Some might interject here and start to fret about the contradictions involved: is this the same giant that Ulysses blinded? If so, how can Xena have blinded him? How can they be the same person, when we'll see both of them in a later episode, talking about two different cyclops? What does one cyclops have to do with another? I think that's the wrong way to look at it. A literal interpretation of these stories is missing the point. We're meant to see all these events as glimpses of a magical reality behind the dry scraps of antique scrolls that we all learned about in school. These are not just mere "alternate history" scenarios; they're the spirit of myth shining through our patchwork history with new vigor.

Gabrielle's confrontation continues as she banters with the giant: "She'd never let a man get close enough to do her...at least, not that kind of `do her.'" This double-entendre is found in the original "Cyclops", "It's far too long since I enjoyed a man," the cyclops bellows, as Silenus interprets this several ways, and the goat-man later shouts: "Ah, womankind! I say let all of them go down...and preferably on me!" Ribald dialogue like this on "Xena" and "Hercules" is a sign that we're in satyr-play territory, and we'll often see related borrowings in these scenes.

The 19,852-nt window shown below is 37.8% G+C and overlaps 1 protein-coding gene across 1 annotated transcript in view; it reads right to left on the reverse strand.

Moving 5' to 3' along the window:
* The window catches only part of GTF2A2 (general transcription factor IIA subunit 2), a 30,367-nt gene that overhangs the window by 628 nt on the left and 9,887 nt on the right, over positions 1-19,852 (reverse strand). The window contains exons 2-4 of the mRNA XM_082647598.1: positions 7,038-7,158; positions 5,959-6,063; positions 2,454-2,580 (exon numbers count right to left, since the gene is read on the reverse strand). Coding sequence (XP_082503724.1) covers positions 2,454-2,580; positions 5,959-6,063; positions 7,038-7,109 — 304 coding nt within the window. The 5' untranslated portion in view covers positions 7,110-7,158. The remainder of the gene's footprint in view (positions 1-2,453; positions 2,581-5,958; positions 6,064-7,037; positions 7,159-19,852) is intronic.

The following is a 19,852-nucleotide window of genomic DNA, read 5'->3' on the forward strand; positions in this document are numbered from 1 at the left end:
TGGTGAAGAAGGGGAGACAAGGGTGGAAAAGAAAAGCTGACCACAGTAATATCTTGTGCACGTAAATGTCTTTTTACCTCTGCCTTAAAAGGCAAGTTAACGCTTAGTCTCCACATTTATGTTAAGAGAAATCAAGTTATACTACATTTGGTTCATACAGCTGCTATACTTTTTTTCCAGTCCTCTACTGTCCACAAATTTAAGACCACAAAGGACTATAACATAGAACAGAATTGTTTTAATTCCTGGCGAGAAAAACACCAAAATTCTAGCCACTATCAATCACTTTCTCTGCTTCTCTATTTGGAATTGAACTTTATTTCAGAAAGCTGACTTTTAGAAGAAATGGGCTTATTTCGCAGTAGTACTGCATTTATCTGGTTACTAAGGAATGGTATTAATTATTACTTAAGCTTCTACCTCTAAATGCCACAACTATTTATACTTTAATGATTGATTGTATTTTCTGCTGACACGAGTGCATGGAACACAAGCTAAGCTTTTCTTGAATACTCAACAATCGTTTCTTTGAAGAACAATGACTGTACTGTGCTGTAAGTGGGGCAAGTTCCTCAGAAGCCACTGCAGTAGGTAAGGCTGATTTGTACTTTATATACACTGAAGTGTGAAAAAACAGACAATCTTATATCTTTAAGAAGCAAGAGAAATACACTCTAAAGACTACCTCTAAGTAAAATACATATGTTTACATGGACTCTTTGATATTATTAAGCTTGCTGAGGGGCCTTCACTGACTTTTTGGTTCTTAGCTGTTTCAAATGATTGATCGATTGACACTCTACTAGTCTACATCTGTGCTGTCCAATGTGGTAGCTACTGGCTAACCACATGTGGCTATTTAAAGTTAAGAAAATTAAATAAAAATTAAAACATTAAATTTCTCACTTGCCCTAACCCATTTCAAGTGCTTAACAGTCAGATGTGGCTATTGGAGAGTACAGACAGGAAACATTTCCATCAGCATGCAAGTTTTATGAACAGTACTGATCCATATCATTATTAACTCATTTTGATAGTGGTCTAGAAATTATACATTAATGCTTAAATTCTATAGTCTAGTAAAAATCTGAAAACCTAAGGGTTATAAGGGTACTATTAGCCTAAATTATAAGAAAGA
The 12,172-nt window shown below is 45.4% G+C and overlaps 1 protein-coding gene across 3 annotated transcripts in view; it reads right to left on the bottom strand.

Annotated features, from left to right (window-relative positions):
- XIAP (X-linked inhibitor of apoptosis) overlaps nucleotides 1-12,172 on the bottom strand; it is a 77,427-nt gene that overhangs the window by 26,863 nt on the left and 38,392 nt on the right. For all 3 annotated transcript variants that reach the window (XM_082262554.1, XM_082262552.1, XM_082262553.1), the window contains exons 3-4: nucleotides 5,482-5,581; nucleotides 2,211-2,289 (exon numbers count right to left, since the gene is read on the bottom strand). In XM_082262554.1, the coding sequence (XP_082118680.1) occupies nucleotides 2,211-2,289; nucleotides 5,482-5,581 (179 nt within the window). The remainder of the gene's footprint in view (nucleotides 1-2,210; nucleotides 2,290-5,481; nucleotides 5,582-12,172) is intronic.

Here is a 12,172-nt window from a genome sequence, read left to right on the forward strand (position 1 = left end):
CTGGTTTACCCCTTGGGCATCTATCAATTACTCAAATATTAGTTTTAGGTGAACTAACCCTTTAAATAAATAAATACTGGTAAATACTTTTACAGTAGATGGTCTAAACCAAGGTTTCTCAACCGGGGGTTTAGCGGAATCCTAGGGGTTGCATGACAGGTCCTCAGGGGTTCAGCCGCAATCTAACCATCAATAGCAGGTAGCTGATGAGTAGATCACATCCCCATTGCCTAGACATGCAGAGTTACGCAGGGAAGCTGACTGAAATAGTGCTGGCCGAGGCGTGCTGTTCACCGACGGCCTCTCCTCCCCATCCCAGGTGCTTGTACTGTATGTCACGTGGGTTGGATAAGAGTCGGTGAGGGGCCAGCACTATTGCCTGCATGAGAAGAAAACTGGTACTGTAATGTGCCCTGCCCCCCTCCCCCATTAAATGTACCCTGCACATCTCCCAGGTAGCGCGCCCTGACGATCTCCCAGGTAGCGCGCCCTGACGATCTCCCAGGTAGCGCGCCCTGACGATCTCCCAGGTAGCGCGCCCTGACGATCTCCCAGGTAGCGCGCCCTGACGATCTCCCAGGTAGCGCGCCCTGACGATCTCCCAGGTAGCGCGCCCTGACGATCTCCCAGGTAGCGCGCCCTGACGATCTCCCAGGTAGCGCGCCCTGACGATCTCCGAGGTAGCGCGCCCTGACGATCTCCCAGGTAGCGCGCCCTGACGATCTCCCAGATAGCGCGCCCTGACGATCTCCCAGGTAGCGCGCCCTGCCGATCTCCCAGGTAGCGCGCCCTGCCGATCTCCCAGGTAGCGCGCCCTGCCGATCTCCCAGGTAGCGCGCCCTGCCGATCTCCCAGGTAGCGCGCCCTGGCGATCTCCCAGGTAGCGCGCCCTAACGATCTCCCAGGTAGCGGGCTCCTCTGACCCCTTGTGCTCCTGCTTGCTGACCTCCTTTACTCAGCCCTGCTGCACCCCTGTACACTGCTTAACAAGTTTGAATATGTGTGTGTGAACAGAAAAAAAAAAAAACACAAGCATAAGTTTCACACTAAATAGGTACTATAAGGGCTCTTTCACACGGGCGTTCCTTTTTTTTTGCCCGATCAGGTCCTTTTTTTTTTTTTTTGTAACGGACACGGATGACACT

Later on, Gabrielle tries to follow Xena on foot, and tries to hitch a ride with a wagon driver. She attempts to charm him with her rendition of the Oedipus myth, but she doesn't get the desired results:

Gabrielle: "I sing of Oedipus, King of Thebes, the most tragic of men!"

Wagon Driver: "'Oedipus, the most tragic of all men'. Biggest fool of all men, more like."

In terms of character development, this is the first inkling we get of the theme of innocence versus experience: Gabriellle's lack of experience in the realities behind the myths will play a role in her wanting to accompany Xena, a real-life hero that Gabrielle can learn from and incorporate into the myths herself--she'll become a writer who draws from experience, not from other myths. But there's more than that: this scene comes from the series' backstory, it's "external" structure. When you first watched this scene, you probably thought the writer was drawing from Sophocles' play, "Oedipus," which is usually one of the few Greek myths most people learn in school. But I don't think that's the real source here. Instead, it's probably from a lesser-known play by Euripides, one that's lost to history (like Xena herself would be, ironically). The only surviving lines from Euripides' version comes to us from his satiric rival, Aristophanes, who often poked fun at the playwright by including him in his satires. In "The Frogs," Aristophanes has Euripides quoting from his own play of "Oedipus" while trying to prove to Dionysus that he's a better playwright than his predecessor, Aeschylus. Here are the lines from their context in the play: